Behavioral Intervention Teams

What is a behavioral intervention team? A behavioral intervention team (BIT) is a multi-disciplinary group whose purpose is meeting regularly to support its target audience (students, employees, faculty, staff) via an established protocol. The team tracks “red flags” over time, detecting patterns, trends, and disturbances in individual or group behavior. The team receives reports of disruptive, problematic or concerning behavior or misconduct (from co-workers, community members, friends, colleagues, etc), conducts an investigation, performs a threat assessment, and determines the best mechanisms for support, intervention, warning/notification and response. The team then deploys its resources and resources of the community and coordinates follow-up.

A behavioral intervention team is a specific model that has no parallel. For example, many corporations use EAP (Employee Assistance Programs) for employees who are experiencing psychological or coping problems. But, a BIT (Behavioral Intervention Team) is designed to identify behaviors prior to the time an EAP is needed, to engage with a higher level of intervention than an off-site EAP would provide, and to engage with less suasion and more authority if needed.

At schools, the common model is the SAT (Student Assistance Team). BIT differs from SAT in its recordkeeping functions, membership, its coordination with community resources, and its integration with holistic school safety initiatives (e.g., custody issues, stalking, online child exploitation, PFA’s). It is case management at a very advanced level.

On college campuses, SOC (Students of Concern) or CARE teams or committees may be familiar, but the BIT is a 2nd generation evolution of these teams. 1st generation teams were spot problem-solving teams that often had no capacity for longitudinal tracking of behaviors or concerning patterns. They functioned within communication silos rather than across departments with an environmental management approach. View the NCHERM 2009 Whitepaper entitled “2nd Generation Behavioral Intervention Best Practices(PDF), an article specifically addressing the differences between 1st generation and 2nd generation campus teams.

Behavioral Intervention Teams are formed within K – 12 Schools, Colleges and Universities, and Corporations/Organizations.

 

Behavioral Intervention Teams for K – 12 Schools

Behavioral Intervention Teams (BIT) at the K-12 level are an evolution of school safety Threat Assessment or Student Assistance Teams that are prevalent. However, where these teams have traditionally been charged with assessing a threat that already may exist, BIT focuses on preventing the threat and/or crisis before it occurs. While effective threat assessment techniques are a part of BIT function, these teams focus on a caring and preventive approach that incorporates the school, the district, community resources and the family to support the student. Teams intervene with specialized knowledge to identify the earliest signs of potential crisis rather than waiting for clear signs of an impending threat and reacting. Teams develop success plans for students that may include disability support, treatment requirements, and academic assistance. BIT can be coordinated within or across districts and can include appropriate community agencies where available and required.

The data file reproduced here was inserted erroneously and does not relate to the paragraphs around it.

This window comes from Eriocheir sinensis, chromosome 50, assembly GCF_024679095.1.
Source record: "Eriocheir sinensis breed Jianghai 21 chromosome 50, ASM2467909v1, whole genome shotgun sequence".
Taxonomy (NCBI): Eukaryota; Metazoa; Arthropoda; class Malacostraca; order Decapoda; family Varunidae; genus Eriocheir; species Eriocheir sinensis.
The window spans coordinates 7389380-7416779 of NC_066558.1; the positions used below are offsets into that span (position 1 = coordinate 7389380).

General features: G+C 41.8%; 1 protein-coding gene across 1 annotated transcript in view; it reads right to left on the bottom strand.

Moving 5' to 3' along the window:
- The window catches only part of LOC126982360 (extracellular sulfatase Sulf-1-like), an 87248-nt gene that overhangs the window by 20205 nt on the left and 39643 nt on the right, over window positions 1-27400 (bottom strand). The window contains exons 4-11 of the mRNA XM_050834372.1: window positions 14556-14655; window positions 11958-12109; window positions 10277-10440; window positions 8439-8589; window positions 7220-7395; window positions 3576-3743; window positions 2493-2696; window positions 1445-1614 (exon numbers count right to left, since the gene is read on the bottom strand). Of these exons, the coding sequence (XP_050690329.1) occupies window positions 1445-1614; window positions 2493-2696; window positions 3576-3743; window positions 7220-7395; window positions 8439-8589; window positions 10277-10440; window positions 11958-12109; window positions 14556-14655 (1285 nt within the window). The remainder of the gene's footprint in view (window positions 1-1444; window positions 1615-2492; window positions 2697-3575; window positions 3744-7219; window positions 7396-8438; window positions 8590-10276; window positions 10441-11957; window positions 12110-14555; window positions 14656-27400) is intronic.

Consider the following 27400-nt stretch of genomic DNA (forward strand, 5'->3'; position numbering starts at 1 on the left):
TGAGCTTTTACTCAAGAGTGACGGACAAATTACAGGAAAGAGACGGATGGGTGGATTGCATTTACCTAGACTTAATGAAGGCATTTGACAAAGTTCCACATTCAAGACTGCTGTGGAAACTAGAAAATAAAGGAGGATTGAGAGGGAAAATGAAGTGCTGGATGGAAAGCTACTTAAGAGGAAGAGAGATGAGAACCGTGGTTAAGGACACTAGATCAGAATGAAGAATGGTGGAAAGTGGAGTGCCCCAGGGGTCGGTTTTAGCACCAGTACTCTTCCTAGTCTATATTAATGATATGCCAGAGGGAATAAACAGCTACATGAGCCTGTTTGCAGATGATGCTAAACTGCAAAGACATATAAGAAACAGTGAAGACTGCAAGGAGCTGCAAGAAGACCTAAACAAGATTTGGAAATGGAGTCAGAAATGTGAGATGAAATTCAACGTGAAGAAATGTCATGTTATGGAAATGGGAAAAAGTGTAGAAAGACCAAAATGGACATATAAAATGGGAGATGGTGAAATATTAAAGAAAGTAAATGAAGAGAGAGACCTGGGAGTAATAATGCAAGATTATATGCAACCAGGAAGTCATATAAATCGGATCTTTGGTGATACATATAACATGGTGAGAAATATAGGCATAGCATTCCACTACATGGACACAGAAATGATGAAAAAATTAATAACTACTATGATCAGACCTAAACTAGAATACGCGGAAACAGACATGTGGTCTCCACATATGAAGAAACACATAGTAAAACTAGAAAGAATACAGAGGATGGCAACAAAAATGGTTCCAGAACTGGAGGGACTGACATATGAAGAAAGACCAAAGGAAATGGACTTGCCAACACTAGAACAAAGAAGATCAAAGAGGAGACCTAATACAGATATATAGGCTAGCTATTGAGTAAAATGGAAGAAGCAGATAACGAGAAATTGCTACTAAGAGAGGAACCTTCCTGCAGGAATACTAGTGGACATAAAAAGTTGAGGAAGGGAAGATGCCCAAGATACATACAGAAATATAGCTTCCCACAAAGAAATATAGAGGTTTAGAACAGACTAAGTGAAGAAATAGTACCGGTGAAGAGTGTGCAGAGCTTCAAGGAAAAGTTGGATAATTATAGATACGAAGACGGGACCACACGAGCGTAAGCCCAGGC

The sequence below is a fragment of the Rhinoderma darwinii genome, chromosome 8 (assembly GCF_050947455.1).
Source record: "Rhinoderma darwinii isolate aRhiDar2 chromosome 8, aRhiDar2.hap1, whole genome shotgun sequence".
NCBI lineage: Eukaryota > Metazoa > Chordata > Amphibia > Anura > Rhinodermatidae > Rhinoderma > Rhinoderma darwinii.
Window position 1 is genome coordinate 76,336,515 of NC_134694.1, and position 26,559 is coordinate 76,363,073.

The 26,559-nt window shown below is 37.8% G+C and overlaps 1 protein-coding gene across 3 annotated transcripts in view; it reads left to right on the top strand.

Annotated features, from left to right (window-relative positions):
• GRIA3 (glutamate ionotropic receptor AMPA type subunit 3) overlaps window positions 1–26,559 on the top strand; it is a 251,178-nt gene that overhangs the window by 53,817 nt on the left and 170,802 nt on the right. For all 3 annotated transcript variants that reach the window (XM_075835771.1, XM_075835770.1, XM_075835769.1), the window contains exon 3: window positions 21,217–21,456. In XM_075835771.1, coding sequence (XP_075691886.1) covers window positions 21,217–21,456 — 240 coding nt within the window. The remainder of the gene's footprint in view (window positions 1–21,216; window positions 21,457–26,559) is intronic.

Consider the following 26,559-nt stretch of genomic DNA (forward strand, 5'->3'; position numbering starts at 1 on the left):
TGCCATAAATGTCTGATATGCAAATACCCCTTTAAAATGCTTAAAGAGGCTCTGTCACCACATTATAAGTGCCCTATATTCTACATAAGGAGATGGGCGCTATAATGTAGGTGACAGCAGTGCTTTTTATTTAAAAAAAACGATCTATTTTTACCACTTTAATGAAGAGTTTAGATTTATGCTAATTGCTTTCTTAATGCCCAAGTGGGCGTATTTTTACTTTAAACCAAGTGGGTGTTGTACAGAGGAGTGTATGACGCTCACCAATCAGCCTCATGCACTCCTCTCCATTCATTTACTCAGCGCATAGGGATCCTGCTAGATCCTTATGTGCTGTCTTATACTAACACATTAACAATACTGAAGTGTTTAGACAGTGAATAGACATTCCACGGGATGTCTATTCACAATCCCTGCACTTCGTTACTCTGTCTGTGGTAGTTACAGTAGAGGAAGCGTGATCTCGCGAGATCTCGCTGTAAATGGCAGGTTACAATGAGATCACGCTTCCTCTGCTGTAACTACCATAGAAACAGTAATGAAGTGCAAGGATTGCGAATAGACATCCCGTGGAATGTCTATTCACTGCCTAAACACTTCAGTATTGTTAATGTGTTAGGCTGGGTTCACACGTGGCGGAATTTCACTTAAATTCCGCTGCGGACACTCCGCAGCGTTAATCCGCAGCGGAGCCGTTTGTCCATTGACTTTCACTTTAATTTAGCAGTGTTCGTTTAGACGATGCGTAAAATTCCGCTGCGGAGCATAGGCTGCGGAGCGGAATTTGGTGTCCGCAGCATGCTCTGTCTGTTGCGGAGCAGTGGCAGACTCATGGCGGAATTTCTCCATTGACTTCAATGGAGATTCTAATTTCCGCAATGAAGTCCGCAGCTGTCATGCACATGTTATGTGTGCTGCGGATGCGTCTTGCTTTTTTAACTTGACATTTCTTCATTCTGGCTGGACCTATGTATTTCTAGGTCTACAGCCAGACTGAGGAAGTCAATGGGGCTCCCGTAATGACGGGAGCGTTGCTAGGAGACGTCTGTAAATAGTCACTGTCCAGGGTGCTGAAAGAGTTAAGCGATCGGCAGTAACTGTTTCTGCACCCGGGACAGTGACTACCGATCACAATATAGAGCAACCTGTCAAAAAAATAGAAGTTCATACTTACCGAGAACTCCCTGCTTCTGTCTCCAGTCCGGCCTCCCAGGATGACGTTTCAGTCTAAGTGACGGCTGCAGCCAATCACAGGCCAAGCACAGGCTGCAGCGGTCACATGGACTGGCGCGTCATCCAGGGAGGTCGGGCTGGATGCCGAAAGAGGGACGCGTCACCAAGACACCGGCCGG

An added benefit to BIT is in the message it sends to our students, parents, and the community at large – that our students are not “threats” to be responded to, but individuals we should be supporting to prevent small issues from becoming larger ones, to provide early diagnosis (where appropriate), and to connect students and families with needed resources.

BIT integrates training for administrators, faculty and staff to more effectively manage classrooms and schools, as well as to recognize early warning signs of concerning and red flag behaviors. BIT also utilizes advanced recordkeeping management techniques via database software to enable longitudinal tracking of student conduct over time to assess trends and patterns.

Finally, the BIT model allows for potential integration of workplace teams as well, serving all of our school and district employees in addition to our students.

K-12 Campus NaBITA members typically include all members of campus Behavioral Intervention Teams, such as:

  • Designated BIT Chair(s)
  • BIT Case Managers
  • District Superintendents and/or Asst. Superintendents
  • School Guidance Counselors
  • School Psychologists/Counseling Directors
  • District Counseling Coordinators
  • School Health Professionals (e.g., School Nurse, PA, etc.)
  • School/District Disability Service Director/Coordinator
  • School Principal
  • Asst. Principal responsible for student conduct
  • District Legal Counsel
  • School/District Faculty Representative
  • District Media Relations/Public Relations Coordinator
  • School/District PTA representative
  • Academic Affairs Professionals and Faculty
  • Human Resources or Teachers’ Union Representative*
  • District EAP Coordinator*
  • Other offices designated as members of the CUBIT (e.g., EOP/EEOC officer, Athletics, club advisors, etc.)

*If extended to employee concerns.

View our School Membership Information and Join NaBITA today.

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Behavioral Intervention Teams for Colleges and Universities